Thursday, October 8, 2009

School consolidation likely to end long-standing football rivalry, and hasten town's demise

I commented here a few weeks ago on a story linking the well-being of a small town to that of its high school football team. Today's New York Times features another such story, but this time the news is bad--for town and team. Ray Glier writes:
Consolidation, the end chapter for small-town high schools caught in economic strife, has found its way into the coalfields of southwest Virginia. In Appalachia, most of the storefronts in the business district are empty. There is no cellphone service because the town cannot get a cellphone tower built.
In his story, "Appalachian Team Faces Final Generation of Football," Glier explains that Appalachia High School, with 225 students, will likely merge next year with Powell Valley High's 525 students. The latter school is in Big Stone Gap," population 4,856. Appalachia's population is 1,839. Both are in Wise County, Virginia, population 41,123.

Glier writes that the schools and their respective towns are "divided by geography--big coal-bearing hills," but just three miles apart. The towns' essence, he asserts, "is a reliance on coal and Friday night high school football." Between them, the two schools have won 14 Class A State championships since 1970. But residents--especially of Appalachia--are fighting the consolidation. In the words of one Appalachia High School teacher, the county school board will “keep trying to close us down, and we’ll keep fighting. They would kill this community with consolidation.”


CityMouse said...

This reminds me of a conversation I was having with my friend's dad this weekend in Reno. He is a soccer referee, and works four or five games a week. Sometimes he goes over to Sparks, Nevada, a fairly sizable town, or travels to other fairly local Nevada suburbs. But invariably, once a week he has to go out to the "country" as he called it to referee soccer games. He sometimes goes to Lovelock, Nevada. I looked it up and this has a population of 2,003 people. Other times he goes all the way to Carlin, Nevada, a population of 2,161. Apparently, the number of fans, the excitement over these games, and the general support of the games and reliance on them for entertainment was unequivocally higher in these rural high schools than in Reno. I think it's interesting that something as simple as high school sports can really make or break a town's morale. On a side note, when Carlin High School plays Galena High School (in Reno), the Carlin players have to travel FIVE HOURS on a school night to get to the games and play. They go straight home afterwords. Talk about diminished capacity for learning the next day...maybe this is why only rural knowledge = stupid knowledge.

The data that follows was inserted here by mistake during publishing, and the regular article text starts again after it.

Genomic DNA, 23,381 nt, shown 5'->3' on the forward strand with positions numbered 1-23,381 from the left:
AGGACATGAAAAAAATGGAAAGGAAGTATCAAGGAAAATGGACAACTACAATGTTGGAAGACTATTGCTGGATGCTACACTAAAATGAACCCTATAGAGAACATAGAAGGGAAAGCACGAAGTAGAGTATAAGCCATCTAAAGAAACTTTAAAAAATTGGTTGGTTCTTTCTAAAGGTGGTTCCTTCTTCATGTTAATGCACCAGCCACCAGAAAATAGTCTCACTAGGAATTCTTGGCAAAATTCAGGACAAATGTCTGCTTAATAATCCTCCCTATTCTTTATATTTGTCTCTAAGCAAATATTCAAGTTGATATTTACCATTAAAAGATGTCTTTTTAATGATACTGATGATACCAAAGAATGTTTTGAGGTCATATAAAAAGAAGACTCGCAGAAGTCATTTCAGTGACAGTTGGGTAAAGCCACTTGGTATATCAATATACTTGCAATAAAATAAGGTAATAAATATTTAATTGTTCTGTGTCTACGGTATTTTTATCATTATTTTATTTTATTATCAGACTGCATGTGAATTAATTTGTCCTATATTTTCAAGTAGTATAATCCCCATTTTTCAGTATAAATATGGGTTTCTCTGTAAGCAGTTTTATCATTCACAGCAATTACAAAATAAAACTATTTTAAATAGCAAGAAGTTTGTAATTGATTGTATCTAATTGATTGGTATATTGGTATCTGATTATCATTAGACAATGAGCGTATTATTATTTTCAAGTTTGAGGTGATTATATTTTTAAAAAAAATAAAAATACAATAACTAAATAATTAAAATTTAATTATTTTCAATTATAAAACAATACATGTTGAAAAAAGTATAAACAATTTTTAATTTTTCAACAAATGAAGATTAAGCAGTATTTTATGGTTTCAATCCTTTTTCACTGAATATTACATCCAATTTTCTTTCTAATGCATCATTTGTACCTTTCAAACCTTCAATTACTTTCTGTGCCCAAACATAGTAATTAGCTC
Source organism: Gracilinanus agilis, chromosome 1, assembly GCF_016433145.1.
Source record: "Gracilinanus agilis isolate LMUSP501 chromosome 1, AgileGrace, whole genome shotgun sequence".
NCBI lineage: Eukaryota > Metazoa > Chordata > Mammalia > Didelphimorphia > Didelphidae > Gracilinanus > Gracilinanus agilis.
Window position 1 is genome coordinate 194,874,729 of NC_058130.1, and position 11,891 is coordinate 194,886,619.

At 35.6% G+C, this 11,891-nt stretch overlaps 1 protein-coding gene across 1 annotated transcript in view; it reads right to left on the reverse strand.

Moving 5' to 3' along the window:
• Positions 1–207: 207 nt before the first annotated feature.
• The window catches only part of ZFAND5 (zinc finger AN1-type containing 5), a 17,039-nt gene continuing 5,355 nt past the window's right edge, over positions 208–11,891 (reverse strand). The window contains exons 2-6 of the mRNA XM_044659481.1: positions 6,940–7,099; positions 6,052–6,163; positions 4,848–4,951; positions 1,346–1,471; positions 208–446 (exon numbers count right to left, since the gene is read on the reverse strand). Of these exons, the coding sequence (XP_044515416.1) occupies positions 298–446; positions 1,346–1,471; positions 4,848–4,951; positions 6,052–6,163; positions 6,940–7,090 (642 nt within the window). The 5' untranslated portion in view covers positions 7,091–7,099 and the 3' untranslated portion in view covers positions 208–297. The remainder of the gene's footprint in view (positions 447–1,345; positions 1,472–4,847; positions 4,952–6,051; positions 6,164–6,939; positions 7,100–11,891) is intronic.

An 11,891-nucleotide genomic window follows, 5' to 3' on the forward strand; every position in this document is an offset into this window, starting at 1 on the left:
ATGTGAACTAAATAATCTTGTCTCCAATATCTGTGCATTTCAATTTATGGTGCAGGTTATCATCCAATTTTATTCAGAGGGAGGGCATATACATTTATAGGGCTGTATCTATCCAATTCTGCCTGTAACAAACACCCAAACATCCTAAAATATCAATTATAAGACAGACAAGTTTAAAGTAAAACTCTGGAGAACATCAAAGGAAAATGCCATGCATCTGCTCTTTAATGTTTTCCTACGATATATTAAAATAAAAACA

Spec said...

The reaction shouldn't come as a surprise. I think it was Mao who said that religion was the opiate of the people but I think that has changed to sports. Even my high school, (the population of my hometown was around 3000 when I left in 1991) spent more money on its football team then all of the arts and science programs combined...and we were terrible...just terrible. The varsity squad had 2 wins and 38 losses in my four years, yet the school district poured money into a new field, new grandstands, etc because it brought money in through concessions and tickets. I wonder if there is a correlation between cultural/socio-economic status/identity and obsession with sports at the high school level. Texas aside, it would be interesting to know if this level of obsession, this "you can't take away our football!!!" mentality is linked to place or culture.